those? ms. archuleta: as i said sir, i have implemented many of them and continue to work -- >> so you will implement all of them. ms. archuleta: we're looking at each of those recommendations. >> not looking. can you assure the federal workers that you are going to implement all of what the i.g. recommended to you? ms. archuleta: we are working very closely with i.g. >> i will take that as a no. let me go on further. i'm very concerned. we have not notified most of the federal employees that have -- we have known about it. they continue to not be notified. and yet here you are saying that you have different priorities. when chairman chaffetz asked you about why did you not shut it down, you said well o.p.m. has a number of other responsibilities. is that correct? that was your answer to chairman chaffetz . ms. archuleta: we house a variety of data. not just data on employee
personnel files. we also house healthcare data and employee other records. >> you're saying it was better that you supply that and put federal workers at risk versus making it according to your words the highest priority to make sure that the information was not compromised? if it is your highest priority, why didn't you shut it down like mr. chaffetz asked and like what was recommend? why didn't you shut it down? ms. archuleta: in our opinion we were not able to shut it down in view of all of the responsibilities we hold at o.p.m.. >> so in your opinion protecting federal workers then could not have been your highest priority because they were competing i guess priority, you said it was better that you continued on with the others versus protecting the federal workforce. ms. archuleta: the recommendations that the i.g. gave to us are ones that we take very seriously.
i don't want to characterize that we didn't. that in fact we did take -- >> there is a quote -- ok. there is a quote that says what we occasionally have to look at you know, no matter how beautiful the strategy, we have to occasionally look at the results and the results here are pretty profound that we have got security risks all over and i would encourage you to take it a little bit more serious and indeed make it your highest priority. i yield back. thank you, mr. chairman. rep. chaffetz: i recognize the gentleman from massachusetts for five minutes. >> i want to thank the panel for your help. i want to associate myself with the marks and the ranking member which doesn't always happen. >> duly noted. >> i would like to ask --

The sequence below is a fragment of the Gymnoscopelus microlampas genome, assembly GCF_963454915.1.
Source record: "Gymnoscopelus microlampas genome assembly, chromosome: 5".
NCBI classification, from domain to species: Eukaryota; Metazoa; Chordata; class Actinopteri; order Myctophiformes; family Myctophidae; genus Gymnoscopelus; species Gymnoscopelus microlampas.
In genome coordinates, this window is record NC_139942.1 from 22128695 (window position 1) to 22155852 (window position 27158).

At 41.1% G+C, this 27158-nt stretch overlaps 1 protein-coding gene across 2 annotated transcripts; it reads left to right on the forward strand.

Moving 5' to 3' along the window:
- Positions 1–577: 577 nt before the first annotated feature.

excuse me, the national treasurery employees union and also a letter from the president of the american federation of government employees, aflcio. i want to also -- i want to read the first three paragraphses. this is a a letter from the president of the aflcio to the honorable archuleta. it says i'm writing in reference to the data breach by the office of personnel management. this was dated last week in in the days since the breach was announced, very little substance or information has been shared with us despite the fact that we represent more than 670,000 federal employees and agencies throughout executive branch. o.p.m. has attempted to justify the withholding on the breach with the claim that it
restricts your ability to inform us of what happened. what vulnerabilities were exploit, who was responsible for the breach and how they might be compensated. we believe that the data file was the targeted database and that the hackers are now in possession of all personnel data for every federal employee, every federal retiree. we believe the hackers have affected every person's social security number, military record, address, birthday, job, paid history, life insurance email, pension information, age, gender, race, union status and more. we believe the social security numbers were not encrypted. this is absolutely indedefensible and outragets. were the social security
numbers, were they encrypted? ms. archuleta: o.p.m. is in the process -- >> is that an i don't know? ms. archuleta: i don't believe that -- >> could we just stick to a yes or no? this is one of those hearings where i think i'm going to know less coming out of this hearing than i knew walking in because of the dancing around that we're all doing here. as a matter of fact, i wish that you were as strenuous and hard working at keeping information out of the hands of hackers as you are keeping information out of the hands of congress and federal employees. it is ironic. you're doing a great job stone walling us but hackers not so much. so were the social security numbers, were they encrypted?
yes or no? ms. archuleta: no, they were not. >> there you go. there you go. now we're getting somewhere. that is pretty basic though. that is pretty basic. encrypting social security numbers. all of this happy talk about these complex systems we're going to come up with, you're not even encrypting people's social security numbers. that is a shame. let me ask you about this standard form 86. for those of you obviously you know standard form 86 is what we require employees to fill out if they are going to receive security clearance. these are people who have sensitive information. we drill down on these folks. this is a copy of the application. it is online if you want to look it a. it is 127 pages online. we ask them everything. what kind of underwear they wear. what kind of toothpaste. it is a deep dive. we want to know when people get security clearance that they are trust worthy. there is information have you